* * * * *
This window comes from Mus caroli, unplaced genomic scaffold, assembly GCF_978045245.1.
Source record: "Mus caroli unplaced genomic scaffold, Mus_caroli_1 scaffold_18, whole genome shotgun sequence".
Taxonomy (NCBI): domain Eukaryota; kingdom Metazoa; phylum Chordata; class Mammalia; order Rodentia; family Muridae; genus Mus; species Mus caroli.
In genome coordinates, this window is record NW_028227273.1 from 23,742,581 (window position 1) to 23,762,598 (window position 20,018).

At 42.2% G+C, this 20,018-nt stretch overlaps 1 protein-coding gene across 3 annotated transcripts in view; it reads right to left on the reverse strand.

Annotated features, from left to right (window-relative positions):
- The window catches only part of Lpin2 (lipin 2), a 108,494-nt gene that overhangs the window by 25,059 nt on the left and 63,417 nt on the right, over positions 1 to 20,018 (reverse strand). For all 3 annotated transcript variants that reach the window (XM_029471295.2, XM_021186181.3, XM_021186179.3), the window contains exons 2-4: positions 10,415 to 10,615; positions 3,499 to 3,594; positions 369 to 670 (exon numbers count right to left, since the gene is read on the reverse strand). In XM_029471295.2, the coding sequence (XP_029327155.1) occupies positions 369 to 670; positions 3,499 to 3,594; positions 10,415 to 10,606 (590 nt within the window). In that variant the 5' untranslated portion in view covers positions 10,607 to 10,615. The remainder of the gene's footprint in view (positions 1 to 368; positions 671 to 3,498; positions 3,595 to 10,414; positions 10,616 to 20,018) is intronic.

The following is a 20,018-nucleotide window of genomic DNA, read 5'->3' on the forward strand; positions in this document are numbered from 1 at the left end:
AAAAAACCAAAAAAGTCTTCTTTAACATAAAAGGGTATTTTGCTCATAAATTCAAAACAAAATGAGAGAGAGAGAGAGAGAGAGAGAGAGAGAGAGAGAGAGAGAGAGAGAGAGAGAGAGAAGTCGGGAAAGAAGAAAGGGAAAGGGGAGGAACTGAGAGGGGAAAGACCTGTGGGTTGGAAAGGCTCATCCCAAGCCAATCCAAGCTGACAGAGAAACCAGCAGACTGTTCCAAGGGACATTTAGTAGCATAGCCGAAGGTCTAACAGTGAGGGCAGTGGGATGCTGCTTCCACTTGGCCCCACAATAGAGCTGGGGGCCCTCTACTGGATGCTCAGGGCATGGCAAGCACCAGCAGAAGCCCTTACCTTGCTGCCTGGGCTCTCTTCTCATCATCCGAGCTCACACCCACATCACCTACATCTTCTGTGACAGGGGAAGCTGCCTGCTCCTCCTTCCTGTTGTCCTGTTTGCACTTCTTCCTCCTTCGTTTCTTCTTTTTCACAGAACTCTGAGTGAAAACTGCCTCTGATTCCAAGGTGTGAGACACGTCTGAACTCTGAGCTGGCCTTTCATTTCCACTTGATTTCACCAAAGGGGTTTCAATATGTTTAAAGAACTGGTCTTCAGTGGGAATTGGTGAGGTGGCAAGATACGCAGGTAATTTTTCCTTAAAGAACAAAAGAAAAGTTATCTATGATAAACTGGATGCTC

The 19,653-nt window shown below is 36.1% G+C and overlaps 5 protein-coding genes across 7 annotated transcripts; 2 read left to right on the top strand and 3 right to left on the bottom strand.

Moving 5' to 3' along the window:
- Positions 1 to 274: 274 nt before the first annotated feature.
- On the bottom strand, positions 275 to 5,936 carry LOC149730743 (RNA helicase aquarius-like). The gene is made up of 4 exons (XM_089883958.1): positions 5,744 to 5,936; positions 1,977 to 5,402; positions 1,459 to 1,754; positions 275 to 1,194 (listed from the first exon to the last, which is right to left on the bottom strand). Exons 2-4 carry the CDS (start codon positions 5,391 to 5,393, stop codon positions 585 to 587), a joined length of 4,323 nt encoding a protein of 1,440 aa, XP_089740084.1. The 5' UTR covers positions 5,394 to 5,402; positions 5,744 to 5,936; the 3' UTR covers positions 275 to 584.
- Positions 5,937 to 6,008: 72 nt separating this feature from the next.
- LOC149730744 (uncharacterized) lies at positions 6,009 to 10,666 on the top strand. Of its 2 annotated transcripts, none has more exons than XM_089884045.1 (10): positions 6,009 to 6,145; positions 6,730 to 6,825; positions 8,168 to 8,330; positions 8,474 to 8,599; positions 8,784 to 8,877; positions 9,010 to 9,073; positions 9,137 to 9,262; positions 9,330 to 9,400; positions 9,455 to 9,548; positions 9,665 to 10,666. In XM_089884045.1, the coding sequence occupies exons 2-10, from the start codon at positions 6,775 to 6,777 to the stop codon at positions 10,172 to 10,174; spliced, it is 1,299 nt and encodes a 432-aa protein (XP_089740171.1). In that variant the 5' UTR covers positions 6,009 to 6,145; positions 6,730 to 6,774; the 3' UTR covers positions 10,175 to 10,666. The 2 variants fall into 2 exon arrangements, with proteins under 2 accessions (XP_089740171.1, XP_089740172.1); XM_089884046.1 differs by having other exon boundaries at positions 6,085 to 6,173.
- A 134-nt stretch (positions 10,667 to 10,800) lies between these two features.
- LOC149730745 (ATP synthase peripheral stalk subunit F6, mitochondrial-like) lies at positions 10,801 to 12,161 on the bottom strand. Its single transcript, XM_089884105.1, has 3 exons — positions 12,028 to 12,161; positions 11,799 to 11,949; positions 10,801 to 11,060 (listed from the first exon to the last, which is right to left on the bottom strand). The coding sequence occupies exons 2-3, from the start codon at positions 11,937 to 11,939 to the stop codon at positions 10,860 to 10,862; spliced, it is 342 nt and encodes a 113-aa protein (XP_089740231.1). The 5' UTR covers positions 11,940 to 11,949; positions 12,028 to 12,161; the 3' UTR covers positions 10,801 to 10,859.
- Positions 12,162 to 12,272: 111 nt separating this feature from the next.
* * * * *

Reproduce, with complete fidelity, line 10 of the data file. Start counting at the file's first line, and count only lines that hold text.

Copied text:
The 19,653-nt window shown below is 36.1% G+C and overlaps 5 protein-coding genes across 7 annotated transcripts; 2 read left to right on the top strand and 3 right to left on the bottom strand.